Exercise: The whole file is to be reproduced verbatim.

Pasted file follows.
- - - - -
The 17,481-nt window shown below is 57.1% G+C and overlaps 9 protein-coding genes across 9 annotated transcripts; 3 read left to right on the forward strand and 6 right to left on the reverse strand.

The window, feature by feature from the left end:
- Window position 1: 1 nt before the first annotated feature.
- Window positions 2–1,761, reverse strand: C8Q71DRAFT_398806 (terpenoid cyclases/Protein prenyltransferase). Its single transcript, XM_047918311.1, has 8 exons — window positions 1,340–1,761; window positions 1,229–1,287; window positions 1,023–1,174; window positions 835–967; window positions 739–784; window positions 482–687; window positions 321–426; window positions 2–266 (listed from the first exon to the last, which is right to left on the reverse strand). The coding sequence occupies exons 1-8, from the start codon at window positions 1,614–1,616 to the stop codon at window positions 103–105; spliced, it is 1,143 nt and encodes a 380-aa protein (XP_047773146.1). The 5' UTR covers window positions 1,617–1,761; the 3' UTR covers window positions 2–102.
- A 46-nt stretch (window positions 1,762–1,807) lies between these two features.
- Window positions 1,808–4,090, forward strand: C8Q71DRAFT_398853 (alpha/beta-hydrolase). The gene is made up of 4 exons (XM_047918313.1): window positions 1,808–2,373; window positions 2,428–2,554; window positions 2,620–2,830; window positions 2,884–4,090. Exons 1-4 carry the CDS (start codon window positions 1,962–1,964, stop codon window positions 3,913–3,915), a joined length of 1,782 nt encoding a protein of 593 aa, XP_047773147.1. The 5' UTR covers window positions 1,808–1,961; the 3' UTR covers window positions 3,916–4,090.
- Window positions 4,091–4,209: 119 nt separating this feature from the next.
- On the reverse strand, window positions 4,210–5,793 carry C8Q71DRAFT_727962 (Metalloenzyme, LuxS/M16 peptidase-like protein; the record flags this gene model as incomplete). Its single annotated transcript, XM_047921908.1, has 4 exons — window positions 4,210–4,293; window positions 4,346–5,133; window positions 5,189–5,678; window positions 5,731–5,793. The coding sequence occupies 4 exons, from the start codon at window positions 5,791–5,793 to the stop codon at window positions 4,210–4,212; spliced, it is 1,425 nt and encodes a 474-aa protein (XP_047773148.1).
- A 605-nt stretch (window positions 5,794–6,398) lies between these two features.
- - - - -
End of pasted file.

The 17,481-nt window shown below is 57.1% G+C and overlaps 9 protein-coding genes across 9 annotated transcripts; 3 read left to right on the forward strand and 6 right to left on the reverse strand.

The window, feature by feature from the left end:
- Window position 1: 1 nt before the first annotated feature.
- Window positions 2–1,761, reverse strand: C8Q71DRAFT_398806 (terpenoid cyclases/Protein prenyltransferase). Its single transcript, XM_047918311.1, has 8 exons — window positions 1,340–1,761; window positions 1,229–1,287; window positions 1,023–1,174; window positions 835–967; window positions 739–784; window positions 482–687; window positions 321–426; window positions 2–266 (listed from the first exon to the last, which is right to left on the reverse strand). The coding sequence occupies exons 1-8, from the start codon at window positions 1,614–1,616 to the stop codon at window positions 103–105; spliced, it is 1,143 nt and encodes a 380-aa protein (XP_047773146.1). The 5' UTR covers window positions 1,617–1,761; the 3' UTR covers window positions 2–102.
- A 46-nt stretch (window positions 1,762–1,807) lies between these two features.
- Window positions 1,808–4,090, forward strand: C8Q71DRAFT_398853 (alpha/beta-hydrolase). The gene is made up of 4 exons (XM_047918313.1): window positions 1,808–2,373; window positions 2,428–2,554; window positions 2,620–2,830; window positions 2,884–4,090. Exons 1-4 carry the CDS (start codon window positions 1,962–1,964, stop codon window positions 3,913–3,915), a joined length of 1,782 nt encoding a protein of 593 aa, XP_047773147.1. The 5' UTR covers window positions 1,808–1,961; the 3' UTR covers window positions 3,916–4,090.
- Window positions 4,091–4,209: 119 nt separating this feature from the next.
- On the reverse strand, window positions 4,210–5,793 carry C8Q71DRAFT_727962 (Metalloenzyme, LuxS/M16 peptidase-like protein; the record flags this gene model as incomplete). Its single annotated transcript, XM_047921908.1, has 4 exons — window positions 4,210–4,293; window positions 4,346–5,133; window positions 5,189–5,678; window positions 5,731–5,793. The coding sequence occupies 4 exons, from the start codon at window positions 5,791–5,793 to the stop codon at window positions 4,210–4,212; spliced, it is 1,425 nt and encodes a 474-aa protein (XP_047773148.1).
- A 605-nt stretch (window positions 5,794–6,398) lies between these two features.